It will be hard for audiences to accept the next James Bond in the same way given Craig’s Bond died and his character became so deeply connected to an internal, ongoing continuity & level of character development in a way no previous Bond era produced. The next Bond will be a different man and will be viewed in a different context after No Time to Die, which begs another question: will, much like Casino Royale, the series need to reboot the franchise and start from first principals again in order for audiences to accept this entirely new continuity?

One of the consistent recurring comments from fans suggested a desire to take Bond backwards as opposed to moving the character forwards. Fans want to transform Bond into a period piece, set in either the 1950s era Ian Fleming wrote the original books or the 1960s era of Sean Connery, seeking to evoke that sense of post-colonial style and cool very specific to that period. Some want to directly adapt the keenest example of this, Sebastian Faulks (admittedly excellent) novel Devil May Care.

Alternatively, many fans want to see Bond recapture the sense of stand-alone fun and brio of the 1970s and 1980s movies particularly, with 007 at the height of his swaggering sexual prowess. Some have even suggested Bond is too “woke” (a disappointingly idiotic side swipe at progressive thought that persists as a term) or, as a better descriptor, too “PC”, and should return to the days where it was more at ease with Bond’s inherent misogyny that was often mistaken for charm.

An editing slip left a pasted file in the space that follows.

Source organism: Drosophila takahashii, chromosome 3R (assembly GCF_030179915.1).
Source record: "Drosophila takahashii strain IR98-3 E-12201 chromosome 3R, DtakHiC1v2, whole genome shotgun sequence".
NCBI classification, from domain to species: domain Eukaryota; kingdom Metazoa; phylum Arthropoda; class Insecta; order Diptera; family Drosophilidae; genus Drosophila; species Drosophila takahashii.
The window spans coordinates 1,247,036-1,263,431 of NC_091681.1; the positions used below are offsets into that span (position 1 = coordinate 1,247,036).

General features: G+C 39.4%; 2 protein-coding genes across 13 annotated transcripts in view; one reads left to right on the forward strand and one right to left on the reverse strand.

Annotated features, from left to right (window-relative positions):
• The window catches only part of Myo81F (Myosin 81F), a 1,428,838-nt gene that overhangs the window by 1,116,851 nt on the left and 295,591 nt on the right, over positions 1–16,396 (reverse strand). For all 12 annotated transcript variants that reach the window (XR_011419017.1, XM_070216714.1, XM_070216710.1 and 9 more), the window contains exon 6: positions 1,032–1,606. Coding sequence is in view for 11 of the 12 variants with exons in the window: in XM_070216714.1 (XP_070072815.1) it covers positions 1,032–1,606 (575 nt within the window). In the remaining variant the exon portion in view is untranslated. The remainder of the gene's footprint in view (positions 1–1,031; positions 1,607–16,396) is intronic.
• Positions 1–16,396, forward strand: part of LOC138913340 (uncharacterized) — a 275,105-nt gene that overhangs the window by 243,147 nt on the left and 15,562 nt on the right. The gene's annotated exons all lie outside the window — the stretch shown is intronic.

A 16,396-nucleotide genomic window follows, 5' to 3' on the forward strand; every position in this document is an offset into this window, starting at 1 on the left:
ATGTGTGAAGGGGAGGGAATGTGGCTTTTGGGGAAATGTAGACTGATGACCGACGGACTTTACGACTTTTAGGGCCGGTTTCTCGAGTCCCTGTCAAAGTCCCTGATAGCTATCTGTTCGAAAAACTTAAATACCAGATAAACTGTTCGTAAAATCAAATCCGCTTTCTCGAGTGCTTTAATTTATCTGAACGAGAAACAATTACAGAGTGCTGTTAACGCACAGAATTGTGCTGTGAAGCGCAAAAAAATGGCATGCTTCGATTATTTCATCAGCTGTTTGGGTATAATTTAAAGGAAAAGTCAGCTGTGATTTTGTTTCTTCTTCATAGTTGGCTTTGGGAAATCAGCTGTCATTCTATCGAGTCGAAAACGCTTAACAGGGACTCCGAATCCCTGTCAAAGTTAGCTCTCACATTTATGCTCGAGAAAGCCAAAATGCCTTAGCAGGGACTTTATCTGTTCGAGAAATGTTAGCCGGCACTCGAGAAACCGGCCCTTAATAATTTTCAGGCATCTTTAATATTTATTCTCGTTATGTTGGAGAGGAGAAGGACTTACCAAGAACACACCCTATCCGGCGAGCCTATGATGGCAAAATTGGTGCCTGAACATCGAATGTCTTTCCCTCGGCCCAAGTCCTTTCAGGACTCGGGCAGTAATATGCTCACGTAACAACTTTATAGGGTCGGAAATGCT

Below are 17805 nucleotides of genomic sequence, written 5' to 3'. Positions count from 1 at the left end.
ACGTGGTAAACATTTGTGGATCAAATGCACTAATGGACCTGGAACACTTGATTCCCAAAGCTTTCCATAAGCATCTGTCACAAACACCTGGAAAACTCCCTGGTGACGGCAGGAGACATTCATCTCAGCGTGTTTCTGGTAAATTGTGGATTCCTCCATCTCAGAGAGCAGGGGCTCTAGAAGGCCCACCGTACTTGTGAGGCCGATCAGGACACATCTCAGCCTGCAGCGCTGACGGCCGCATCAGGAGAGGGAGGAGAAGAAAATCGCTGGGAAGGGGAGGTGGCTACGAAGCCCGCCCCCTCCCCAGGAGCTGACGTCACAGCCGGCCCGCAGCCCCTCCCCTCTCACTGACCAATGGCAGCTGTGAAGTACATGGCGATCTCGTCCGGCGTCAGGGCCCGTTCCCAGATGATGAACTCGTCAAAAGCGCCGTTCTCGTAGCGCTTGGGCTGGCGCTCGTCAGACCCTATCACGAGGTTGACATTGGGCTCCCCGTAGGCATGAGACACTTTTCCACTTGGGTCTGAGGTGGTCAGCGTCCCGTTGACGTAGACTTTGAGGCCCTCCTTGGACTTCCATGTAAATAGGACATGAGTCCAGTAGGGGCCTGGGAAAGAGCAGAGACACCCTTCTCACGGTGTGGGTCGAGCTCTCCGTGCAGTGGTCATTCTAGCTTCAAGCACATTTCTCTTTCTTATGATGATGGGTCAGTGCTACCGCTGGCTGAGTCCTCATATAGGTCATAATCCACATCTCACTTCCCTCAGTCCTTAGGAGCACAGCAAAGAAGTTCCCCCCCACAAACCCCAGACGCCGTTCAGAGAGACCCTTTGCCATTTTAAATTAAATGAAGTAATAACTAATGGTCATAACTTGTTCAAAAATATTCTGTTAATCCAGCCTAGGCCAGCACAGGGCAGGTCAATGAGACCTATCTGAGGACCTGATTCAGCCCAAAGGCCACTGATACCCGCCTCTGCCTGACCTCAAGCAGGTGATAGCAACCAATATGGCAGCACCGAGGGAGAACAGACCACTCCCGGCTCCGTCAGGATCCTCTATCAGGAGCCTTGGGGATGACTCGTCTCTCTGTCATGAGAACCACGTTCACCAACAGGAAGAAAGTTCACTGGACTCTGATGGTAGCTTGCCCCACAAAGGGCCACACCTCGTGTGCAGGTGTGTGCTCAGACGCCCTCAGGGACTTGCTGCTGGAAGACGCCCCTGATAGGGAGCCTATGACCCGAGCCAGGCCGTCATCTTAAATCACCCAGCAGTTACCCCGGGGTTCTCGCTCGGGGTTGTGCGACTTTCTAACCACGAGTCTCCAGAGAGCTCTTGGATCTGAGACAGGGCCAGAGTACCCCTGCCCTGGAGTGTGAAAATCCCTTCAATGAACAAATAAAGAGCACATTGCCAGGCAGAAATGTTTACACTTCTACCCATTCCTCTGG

Most of these are perfectly valid suggestions and possibilities for where to take Bond, but they are all built on a fallacy. Granted, Quentin Tarantino may have flirted with making a period-era Casino Royale after Die Another Day with Brosnan but aside from him being the king of unrealised IP projects, the truth is that Bond has never been a franchise with one foot stuck in the past. The Craig era might have accelerated the evolution of Bond but it has always existed in some form or another, whether the series has looked to ape cinematic trends such as Blaxploitation with Live and Let Die or the boom in science-fiction with Moonraker, or efforts to confront a level of self-awareness at Bond’s relevance as we saw in GoldenEye with a female M calling out his misogyny. Would Bond fans look back at GoldenEye these days as an example of ‘woke Bond’? Almost certainly not.

Bond needs to move forward and evolve if it is to survive as a franchise, on multiple levels.

Firstly with the portrayal of 007 himself. The entire Craig era was obsessed with the question GoldenEye posed and the rest of Brosnan’s era became determined to ignore as it sought to clue into the ‘Cool Britannia’ verve of the late 1990s and stylistically fuse the Connery & Moore eras with a modern blockbuster sheen, that question being… why is James Bond still relevant? GoldenEye framed this in relation to the end of the Cold War and suggested men like 007, and Alec Trevelyan, were relics of a history that had ended, and they had no place in a modern, technological, progressive world of Western unipolarity.